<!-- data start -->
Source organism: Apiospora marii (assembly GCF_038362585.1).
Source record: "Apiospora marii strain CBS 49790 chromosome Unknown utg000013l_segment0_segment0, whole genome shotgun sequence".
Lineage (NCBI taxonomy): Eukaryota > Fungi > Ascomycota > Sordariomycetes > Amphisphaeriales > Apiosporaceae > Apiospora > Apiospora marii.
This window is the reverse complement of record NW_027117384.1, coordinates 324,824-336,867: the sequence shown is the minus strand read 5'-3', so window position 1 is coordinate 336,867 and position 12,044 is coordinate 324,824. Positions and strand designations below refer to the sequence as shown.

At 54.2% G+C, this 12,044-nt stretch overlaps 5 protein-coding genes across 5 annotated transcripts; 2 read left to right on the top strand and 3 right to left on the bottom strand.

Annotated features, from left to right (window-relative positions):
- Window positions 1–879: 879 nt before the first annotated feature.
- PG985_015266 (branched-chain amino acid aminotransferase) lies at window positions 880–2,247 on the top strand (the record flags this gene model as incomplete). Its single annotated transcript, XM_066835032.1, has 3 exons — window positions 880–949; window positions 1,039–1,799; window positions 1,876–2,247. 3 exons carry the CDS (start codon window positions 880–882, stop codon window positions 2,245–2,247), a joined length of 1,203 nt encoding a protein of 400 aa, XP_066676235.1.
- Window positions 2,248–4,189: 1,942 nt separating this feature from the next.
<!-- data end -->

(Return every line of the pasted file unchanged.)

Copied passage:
Source organism: Apiospora marii (assembly GCF_038362585.1).
Source record: "Apiospora marii strain CBS 49790 chromosome Unknown utg000013l_segment0_segment0, whole genome shotgun sequence".
Lineage (NCBI taxonomy): Eukaryota > Fungi > Ascomycota > Sordariomycetes > Amphisphaeriales > Apiosporaceae > Apiospora > Apiospora marii.
This window is the reverse complement of record NW_027117384.1, coordinates 324,824-336,867: the sequence shown is the minus strand read 5'-3', so window position 1 is coordinate 336,867 and position 12,044 is coordinate 324,824. Positions and strand designations below refer to the sequence as shown.

At 54.2% G+C, this 12,044-nt stretch overlaps 5 protein-coding genes across 5 annotated transcripts; 2 read left to right on the top strand and 3 right to left on the bottom strand.

Annotated features, from left to right (window-relative positions):
- Window positions 1–879: 879 nt before the first annotated feature.
- PG985_015266 (branched-chain amino acid aminotransferase) lies at window positions 880–2,247 on the top strand (the record flags this gene model as incomplete). Its single annotated transcript, XM_066835032.1, has 3 exons — window positions 880–949; window positions 1,039–1,799; window positions 1,876–2,247. 3 exons carry the CDS (start codon window positions 880–882, stop codon window positions 2,245–2,247), a joined length of 1,203 nt encoding a protein of 400 aa, XP_066676235.1.
- Window positions 2,248–4,189: 1,942 nt separating this feature from the next.